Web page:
Hope Wechkin is known to Northwest audiences for her ability to bring together seemingly disparate arenas of music, profession, and thought. As Melinda Bargreen, music critic for the Seattle Times writes, "The music world is full of fascinating people but in more than three decades of writing about music, I've never met anyone quite like Hope Wechkin."
Raised outside a small town in western New York, Wechkin (pronounced wetch-kin) began playing the violin and piano at a young age. Once she arrived at Yale University in the late 1980s, she began to branch out from her classical background: in addition to playing in the Yale Symphony Orchestra, she explored eastern European music, became the conductor of the Yale Slavic Chorus, acted and composed for the Yale Children's Theater, and traded plans for a major in music for one in religious studies, with which she graduated summa cum laude.
A few years after arriving in Seattle on a Greyhound bus, Hope combined her burgeoning interests in science and humanitarian action in a bid to study medicine. A 1997 graduate of the University of Washington School of Medicine, Hope practiced as a family physician in community health and integrative medicine settings for seven years. She subsequently pursued a growing interest in the care of patients at the end of life, and since 2007 Wechkin has worked full time as the medical director of a large hospice and palliative medicine program outside Seattle, where she is a sought-after leader, teacher and speaker as well as a member of the faculty of the University of Washington School of Medicine.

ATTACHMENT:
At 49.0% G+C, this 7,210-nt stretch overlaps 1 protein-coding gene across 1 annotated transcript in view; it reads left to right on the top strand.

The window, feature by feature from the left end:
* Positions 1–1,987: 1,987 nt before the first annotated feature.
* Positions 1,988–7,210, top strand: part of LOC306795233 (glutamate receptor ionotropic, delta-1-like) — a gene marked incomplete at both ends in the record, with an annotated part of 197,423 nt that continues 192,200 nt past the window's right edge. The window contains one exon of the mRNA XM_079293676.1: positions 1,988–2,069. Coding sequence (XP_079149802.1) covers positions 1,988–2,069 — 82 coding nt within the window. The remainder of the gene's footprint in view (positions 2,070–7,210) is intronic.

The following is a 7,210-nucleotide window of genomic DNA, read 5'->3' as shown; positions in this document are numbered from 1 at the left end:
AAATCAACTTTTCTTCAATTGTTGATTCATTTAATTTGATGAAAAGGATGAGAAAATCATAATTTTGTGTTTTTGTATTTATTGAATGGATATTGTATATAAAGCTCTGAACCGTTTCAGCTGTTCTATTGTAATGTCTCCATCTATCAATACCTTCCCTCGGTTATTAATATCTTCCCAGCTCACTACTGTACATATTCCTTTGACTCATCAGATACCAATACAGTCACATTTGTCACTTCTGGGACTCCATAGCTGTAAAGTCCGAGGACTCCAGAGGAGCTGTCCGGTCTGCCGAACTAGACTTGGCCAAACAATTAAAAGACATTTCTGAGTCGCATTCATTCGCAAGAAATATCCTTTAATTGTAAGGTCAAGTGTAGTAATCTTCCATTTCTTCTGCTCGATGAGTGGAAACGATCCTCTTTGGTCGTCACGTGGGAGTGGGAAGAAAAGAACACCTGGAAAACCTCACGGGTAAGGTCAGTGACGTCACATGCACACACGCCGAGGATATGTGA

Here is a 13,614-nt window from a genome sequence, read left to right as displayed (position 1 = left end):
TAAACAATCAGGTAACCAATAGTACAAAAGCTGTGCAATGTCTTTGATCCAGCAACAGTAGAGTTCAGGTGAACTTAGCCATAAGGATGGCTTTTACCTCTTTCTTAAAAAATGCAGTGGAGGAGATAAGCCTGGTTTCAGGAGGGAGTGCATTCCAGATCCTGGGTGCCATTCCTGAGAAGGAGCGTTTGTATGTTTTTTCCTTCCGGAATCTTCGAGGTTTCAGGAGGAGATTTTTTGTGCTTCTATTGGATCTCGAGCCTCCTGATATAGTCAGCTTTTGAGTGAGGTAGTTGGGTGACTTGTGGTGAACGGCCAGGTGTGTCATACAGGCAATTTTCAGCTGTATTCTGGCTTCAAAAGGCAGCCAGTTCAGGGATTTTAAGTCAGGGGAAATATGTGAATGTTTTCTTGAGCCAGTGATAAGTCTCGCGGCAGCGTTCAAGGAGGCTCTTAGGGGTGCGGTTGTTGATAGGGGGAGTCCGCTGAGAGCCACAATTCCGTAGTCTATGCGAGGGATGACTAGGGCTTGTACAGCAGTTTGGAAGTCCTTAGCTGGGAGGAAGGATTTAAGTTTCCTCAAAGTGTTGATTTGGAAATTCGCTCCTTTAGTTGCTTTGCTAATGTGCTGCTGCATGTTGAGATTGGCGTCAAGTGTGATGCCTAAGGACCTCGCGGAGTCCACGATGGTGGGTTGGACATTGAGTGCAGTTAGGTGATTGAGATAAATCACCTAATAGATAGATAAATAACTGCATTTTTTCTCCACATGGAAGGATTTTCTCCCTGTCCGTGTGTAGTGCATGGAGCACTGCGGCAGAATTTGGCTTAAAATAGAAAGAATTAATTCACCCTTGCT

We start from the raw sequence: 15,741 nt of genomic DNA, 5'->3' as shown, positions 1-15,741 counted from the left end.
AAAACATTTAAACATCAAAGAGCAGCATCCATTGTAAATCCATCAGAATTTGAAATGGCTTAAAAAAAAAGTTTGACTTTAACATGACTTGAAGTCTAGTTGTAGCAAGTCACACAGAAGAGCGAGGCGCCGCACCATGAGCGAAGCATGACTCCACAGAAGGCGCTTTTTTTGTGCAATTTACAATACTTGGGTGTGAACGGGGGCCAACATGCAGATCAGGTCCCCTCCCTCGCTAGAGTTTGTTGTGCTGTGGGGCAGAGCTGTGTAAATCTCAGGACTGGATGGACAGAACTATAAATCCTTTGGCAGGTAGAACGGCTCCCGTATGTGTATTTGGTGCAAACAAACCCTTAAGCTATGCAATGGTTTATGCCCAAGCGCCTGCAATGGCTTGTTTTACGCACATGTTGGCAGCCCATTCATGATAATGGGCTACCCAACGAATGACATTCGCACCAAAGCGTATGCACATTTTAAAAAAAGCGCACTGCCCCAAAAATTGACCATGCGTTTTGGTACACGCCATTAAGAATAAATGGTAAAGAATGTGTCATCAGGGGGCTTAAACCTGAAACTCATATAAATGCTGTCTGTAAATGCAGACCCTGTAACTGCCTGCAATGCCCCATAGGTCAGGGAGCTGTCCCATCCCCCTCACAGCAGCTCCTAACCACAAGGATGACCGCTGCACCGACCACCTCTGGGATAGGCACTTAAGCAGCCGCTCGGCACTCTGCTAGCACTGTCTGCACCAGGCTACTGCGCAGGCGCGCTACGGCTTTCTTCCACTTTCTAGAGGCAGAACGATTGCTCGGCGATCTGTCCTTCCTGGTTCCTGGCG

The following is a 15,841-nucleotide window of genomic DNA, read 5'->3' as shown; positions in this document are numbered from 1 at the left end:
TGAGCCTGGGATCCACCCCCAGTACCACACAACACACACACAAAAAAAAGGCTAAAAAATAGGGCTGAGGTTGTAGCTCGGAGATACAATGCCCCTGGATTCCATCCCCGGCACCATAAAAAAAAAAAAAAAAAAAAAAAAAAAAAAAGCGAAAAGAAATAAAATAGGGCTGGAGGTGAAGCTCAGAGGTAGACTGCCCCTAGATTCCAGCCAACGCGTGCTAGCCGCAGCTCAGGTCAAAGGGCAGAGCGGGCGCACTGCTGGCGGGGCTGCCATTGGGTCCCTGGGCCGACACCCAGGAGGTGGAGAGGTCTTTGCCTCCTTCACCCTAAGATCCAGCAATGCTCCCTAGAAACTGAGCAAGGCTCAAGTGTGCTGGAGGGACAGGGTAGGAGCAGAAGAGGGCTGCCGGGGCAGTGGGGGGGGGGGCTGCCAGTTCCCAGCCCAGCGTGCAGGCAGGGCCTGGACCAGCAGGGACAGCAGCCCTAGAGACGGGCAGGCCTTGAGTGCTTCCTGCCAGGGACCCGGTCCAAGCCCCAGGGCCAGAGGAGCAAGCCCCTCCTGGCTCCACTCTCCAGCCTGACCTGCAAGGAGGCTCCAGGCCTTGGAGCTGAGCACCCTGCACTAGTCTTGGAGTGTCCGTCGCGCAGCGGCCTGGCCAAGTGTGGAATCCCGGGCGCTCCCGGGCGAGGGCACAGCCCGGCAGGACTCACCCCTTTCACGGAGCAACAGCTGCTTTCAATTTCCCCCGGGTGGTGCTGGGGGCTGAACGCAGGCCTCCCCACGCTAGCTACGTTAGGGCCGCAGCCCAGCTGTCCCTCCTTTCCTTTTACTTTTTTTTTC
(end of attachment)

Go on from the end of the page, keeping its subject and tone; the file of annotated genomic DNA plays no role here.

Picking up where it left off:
Throughout her medical career, Hope has had an active career as a musician that consistently pushes performance boundaries. Her dazzling ability to sing and play the violin simultaneously found a wide audience in 2008 during the sold-out run of her one-woman show, Charisma, at Seattle's ACT Theatre. For this production, she not only composed and performed all of the musical numbers, but portrayed a dozen characters, all while clad in a white hospital gown.
In 2013, Hope released her debut CD, Leaning Toward the Fiddler, on Ravello Records. Hailed by Gavin Borchert of the Seattle Weekly as a "great, great achievement" and by James Crel of The Strad for its "understated but distinctive style," this release earned Wechkin Global Music Awards for Best Breakout Album and Best Female Vocalist, as well as a listing at #18 on renowned jazz critic and historian Ted Gioia's list, "Best 100 Albums of 2013."
In 2014, Hope began preparations for her most ambitious project yet, an evening-length performance featuring 30 singers, instrumentalists, dancers, and actors in a multimedia exploration of the human capacity to "be with" another. Drawing from clinical medicine and recent findings in neuroscience research conducted at the University of Washington, The Withing Project has been awarded grants from the City of Seattle and King County's 4Culture program. Hope serves as originator, composer and singer for The Withing Project, which will debut in November 2015 in Seattle.
Hope lives in Seattle with her husband, composer and arts administrator Christopher Shainin, along with their young son Henry.